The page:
• Jul 6, 2013

From the Playbill: Who Can Afford the American Dream?

by Maddie Gaw

In both the national and local conversation, there is an ongoing debate about raising the minimum wage to $15 an hour. The mayors of San Francisco and Oakland have already backed successful initiatives to raise the minimum wage well above the statewide rate of $9 an hour, and are currently campaigning to raise the statewide minimum to $15 by the year 2021. For the four bussers in My Mañana Comes who live in New York City, they are expected to stretch a minimum wage of $8.75 an hour to live in one of the most expensive places in the country.

For both the Bay Area and NYC, there is a discrepancy between the income earned by full-time minimum-wage employees and the actual cost of living in the cities where they work—and in some cases where they have lived their whole lives. In the Mission District in San Francisco, a historically working-class Latino neighborhood, gentrification has taken over at almost lightning-speed ever since newcomers employed by Silicon Valley decided to move in. Whole generations of families are being forced out, losing the rent control they’ve relied on for years.

Harlem, the famous Manhattan neighborhood that likely still evokes images of Langston Hughes, The Apollo Theatre and a populous African-American community, has not been a majority-black neighborhood since 2008, which has caused both an identity and economic crisis for born-and-raised New Yorkers like Peter in My Mañana Comes. While one component of the traditional American Dream—home ownership—has long been out of grasp for working and middle class families of all races, the more abstract concepts of home, community and heritage are being threatened by the current economic climate.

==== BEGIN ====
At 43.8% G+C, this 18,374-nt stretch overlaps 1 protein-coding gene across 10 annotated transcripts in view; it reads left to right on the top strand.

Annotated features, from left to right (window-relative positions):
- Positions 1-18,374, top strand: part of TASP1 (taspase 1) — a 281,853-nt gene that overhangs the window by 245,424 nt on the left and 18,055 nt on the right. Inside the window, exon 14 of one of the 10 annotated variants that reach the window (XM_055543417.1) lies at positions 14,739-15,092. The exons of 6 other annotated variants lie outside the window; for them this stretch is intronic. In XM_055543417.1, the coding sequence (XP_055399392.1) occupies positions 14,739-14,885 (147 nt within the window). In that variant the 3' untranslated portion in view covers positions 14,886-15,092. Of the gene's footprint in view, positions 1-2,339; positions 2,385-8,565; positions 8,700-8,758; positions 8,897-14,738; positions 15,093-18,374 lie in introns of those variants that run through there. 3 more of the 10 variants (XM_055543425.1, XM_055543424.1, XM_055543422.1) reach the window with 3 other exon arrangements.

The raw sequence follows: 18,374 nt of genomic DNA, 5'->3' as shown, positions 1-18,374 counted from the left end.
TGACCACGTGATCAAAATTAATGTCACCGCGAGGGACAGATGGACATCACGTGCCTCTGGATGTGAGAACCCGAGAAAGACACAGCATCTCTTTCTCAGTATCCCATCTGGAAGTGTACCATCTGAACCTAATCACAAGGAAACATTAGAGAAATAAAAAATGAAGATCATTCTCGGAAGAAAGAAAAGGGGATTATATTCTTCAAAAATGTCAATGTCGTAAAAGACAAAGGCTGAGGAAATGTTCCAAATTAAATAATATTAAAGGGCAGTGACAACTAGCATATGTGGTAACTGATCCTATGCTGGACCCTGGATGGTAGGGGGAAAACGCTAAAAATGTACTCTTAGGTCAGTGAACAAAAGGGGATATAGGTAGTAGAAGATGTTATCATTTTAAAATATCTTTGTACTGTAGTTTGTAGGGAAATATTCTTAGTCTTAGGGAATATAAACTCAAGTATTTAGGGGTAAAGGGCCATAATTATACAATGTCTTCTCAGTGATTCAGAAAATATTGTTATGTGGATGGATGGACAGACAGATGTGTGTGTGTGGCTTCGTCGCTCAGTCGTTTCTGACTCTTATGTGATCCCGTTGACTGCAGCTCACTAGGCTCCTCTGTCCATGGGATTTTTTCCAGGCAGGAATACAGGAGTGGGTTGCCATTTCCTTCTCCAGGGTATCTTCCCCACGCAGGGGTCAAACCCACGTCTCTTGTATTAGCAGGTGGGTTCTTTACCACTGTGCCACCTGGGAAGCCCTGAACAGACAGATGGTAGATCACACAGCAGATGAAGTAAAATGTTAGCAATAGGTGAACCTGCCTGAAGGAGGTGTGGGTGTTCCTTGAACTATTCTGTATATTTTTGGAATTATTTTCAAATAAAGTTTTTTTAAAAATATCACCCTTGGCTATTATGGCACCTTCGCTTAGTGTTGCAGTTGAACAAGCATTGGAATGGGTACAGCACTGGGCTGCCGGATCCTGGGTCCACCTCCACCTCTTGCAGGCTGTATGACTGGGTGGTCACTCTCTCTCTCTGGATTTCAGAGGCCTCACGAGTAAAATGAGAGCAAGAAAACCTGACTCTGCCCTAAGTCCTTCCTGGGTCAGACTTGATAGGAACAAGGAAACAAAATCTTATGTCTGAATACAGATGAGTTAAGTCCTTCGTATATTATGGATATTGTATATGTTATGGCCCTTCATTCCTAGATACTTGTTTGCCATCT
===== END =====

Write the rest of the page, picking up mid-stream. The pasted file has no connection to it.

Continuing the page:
Raising the minimum wage would be an important step towards bridging this economic gap, but some industries will require even more intervention and restructuring to genuinely call their wages livable. The restaurant business and its previously unquestioned system of tipping has recently come under fire for a variety of reasons. Many servers and other tipped Front of House employees are currently paid less than minimum wage, with the assumption being that the tips they earn per hour will more than make up for it. This does not account for slow nights or stingy customers, nor does it account for the fact that research shows that servers of color are tipped less, or that women feel compelled to put up with sexual harassment to procure good tips.

Tips are also the reason why some restaurants offer their Front of House employees fixed shift pay, rather than the recommended hourly pay—a practice that has been the subject of recent lawsuits. While shift pay is not technically illegal, many restaurant employers have used shift pay as a way of avoiding paying their employees overtime. Any employee working more than 40 hours a week is entitled to overtime, whether they are paid by the hour or the shift. In My Mañana Comes, shift pay becomes a contentious battleground.

While pursuing the American Dream is already challenging for many American citizens, it’s an even more complicated task for undocumented immigrants, whose path to citizenship can range from difficult to impossible. Because of their undocumented status, people like Jorge and Pepe in My Mañana Comes hold jobs that pay minimum wage—or less—and are more susceptible to workplace abuses and violations because they fear the repercussions of speaking out . It’s a fear that continues to dog people who have lived, worked and paid taxes in the United States for several years, people who earn enough to survive day to day but not enough to take on the considerable financial burden of applying for U.S. citizenship. The current citizenship application fee is $685, and the total cost for a green card application can be upwards of $2,000, depending your circumstances.